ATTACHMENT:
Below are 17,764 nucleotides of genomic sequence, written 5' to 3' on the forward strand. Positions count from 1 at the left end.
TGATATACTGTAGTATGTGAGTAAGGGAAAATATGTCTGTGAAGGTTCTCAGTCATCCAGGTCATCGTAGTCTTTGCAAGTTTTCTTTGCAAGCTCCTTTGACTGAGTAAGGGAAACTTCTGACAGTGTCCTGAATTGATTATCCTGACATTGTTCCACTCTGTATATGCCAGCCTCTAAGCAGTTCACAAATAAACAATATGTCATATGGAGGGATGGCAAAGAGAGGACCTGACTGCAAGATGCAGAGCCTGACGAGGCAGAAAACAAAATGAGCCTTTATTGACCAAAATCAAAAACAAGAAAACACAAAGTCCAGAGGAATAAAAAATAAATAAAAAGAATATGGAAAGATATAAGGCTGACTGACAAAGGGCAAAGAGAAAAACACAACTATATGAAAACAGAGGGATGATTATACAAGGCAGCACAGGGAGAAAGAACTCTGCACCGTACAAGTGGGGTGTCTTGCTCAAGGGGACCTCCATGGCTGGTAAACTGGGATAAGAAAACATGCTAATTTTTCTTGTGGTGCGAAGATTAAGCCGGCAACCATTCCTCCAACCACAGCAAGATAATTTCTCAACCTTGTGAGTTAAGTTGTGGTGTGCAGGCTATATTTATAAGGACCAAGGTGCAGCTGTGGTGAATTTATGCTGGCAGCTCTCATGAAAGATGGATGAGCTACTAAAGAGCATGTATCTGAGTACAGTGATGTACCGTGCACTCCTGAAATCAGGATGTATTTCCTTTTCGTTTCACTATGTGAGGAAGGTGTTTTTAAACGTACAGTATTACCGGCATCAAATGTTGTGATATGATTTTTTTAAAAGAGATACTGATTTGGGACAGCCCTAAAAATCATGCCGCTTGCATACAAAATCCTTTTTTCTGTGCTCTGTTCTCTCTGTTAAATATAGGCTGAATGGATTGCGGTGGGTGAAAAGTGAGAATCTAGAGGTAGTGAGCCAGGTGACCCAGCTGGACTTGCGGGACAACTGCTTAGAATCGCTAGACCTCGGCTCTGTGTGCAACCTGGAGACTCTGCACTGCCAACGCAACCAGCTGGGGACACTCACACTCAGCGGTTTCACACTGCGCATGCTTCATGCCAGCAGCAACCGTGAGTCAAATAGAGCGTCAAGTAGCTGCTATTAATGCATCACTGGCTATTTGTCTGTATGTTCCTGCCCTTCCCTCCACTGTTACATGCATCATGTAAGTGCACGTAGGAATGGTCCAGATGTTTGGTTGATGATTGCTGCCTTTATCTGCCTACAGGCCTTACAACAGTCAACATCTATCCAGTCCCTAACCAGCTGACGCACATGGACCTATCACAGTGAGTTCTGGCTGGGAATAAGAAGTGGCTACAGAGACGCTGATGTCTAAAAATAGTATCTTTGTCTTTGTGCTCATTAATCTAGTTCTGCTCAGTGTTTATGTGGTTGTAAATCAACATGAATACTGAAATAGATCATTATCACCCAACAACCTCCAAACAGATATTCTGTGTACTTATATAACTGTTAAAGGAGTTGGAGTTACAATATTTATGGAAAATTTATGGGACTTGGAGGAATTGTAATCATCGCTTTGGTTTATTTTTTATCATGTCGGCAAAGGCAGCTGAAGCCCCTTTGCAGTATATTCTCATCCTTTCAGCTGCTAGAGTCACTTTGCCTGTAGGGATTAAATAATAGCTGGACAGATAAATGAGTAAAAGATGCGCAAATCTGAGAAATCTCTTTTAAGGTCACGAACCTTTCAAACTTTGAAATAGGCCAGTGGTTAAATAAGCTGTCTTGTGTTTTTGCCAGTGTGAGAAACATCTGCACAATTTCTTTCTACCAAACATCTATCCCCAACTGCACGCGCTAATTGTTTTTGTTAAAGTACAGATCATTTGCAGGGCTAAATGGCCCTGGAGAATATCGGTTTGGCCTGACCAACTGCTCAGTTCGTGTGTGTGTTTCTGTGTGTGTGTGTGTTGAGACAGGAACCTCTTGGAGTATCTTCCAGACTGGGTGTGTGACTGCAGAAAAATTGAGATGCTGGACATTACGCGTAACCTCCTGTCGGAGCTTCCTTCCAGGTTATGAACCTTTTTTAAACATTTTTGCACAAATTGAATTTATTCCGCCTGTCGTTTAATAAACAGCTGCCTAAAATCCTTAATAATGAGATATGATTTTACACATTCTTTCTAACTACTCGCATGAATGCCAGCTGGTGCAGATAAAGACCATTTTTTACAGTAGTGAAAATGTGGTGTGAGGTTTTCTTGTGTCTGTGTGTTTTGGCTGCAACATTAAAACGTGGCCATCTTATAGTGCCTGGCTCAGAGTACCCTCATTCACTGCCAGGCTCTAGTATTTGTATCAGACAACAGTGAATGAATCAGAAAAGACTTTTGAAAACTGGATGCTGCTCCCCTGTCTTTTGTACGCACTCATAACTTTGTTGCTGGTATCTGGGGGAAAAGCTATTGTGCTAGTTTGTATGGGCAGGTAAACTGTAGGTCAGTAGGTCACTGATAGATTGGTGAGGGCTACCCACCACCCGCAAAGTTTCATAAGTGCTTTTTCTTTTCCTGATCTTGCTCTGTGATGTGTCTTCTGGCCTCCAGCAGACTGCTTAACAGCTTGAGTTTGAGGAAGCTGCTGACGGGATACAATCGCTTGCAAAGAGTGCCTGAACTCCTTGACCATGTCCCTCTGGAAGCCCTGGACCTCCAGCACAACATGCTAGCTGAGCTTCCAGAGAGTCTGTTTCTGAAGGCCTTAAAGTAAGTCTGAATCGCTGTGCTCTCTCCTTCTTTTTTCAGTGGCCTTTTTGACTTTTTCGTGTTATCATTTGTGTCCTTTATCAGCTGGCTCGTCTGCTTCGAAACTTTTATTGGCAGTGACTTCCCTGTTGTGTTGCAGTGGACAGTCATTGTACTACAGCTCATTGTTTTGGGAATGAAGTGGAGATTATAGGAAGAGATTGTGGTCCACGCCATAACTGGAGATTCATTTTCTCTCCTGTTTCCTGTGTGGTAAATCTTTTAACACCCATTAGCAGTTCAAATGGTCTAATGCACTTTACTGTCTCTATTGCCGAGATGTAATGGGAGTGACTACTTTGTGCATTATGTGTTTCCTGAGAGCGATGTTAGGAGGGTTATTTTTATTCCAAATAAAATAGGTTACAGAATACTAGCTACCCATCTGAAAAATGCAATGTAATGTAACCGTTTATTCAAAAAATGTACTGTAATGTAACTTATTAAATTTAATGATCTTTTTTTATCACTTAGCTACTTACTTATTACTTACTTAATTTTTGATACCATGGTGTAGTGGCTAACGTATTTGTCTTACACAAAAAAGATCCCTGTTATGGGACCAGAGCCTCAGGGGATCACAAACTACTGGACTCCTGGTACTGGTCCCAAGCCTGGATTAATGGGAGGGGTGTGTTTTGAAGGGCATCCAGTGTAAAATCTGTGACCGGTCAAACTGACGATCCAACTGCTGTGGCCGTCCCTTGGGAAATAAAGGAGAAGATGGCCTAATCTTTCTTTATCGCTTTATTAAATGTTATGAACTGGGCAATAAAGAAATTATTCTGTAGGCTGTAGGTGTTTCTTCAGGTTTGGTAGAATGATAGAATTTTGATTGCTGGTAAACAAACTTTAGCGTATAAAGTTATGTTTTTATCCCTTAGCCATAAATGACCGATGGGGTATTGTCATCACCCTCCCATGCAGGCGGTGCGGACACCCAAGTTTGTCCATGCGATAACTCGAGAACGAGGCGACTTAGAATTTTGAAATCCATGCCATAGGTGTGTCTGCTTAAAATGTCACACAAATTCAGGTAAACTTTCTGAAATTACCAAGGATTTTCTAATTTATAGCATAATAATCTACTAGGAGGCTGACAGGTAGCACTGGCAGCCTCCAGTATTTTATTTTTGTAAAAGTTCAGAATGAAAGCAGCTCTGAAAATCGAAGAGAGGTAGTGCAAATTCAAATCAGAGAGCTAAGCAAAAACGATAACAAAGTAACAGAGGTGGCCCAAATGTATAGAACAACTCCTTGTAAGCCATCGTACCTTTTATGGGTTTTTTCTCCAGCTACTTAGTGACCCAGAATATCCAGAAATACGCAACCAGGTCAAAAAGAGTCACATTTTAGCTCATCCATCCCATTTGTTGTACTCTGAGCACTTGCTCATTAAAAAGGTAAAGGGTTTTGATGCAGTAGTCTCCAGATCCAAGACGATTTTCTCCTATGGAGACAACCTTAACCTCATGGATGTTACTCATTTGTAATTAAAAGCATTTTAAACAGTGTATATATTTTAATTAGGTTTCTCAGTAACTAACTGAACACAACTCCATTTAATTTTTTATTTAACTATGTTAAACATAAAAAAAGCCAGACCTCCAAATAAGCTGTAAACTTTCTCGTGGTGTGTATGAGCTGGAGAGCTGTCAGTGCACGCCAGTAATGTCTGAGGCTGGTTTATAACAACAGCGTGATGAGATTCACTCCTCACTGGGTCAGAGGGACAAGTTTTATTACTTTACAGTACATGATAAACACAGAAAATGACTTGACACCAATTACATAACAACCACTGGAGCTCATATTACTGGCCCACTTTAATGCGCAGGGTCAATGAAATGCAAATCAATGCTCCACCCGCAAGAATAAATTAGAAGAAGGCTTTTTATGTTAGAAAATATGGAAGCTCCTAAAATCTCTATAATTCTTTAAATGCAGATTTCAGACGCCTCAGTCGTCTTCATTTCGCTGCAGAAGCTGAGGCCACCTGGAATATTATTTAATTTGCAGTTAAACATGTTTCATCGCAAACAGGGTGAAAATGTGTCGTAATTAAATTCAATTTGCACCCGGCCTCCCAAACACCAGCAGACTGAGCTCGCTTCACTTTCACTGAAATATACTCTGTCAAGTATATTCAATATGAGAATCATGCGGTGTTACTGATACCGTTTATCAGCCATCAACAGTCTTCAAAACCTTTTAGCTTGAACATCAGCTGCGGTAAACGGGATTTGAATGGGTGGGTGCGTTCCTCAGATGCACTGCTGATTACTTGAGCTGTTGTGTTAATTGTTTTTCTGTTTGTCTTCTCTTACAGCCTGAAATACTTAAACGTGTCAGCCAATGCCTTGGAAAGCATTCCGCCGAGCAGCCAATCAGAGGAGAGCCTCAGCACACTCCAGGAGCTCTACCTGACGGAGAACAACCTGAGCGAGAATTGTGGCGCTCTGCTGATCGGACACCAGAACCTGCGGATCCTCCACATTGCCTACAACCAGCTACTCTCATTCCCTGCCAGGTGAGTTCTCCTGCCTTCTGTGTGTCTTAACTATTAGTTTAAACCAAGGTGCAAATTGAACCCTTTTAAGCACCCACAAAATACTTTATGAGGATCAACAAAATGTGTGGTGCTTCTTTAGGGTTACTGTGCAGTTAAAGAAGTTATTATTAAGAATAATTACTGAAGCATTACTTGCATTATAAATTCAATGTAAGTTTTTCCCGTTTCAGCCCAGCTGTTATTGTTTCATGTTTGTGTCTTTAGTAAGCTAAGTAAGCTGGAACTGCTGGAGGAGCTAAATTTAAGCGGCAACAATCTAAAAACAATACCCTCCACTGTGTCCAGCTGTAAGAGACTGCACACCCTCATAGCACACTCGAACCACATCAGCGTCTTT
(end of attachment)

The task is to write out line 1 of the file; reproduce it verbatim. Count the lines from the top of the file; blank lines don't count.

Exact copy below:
Below are 17,764 nucleotides of genomic sequence, written 5' to 3' on the forward strand. Positions count from 1 at the left end.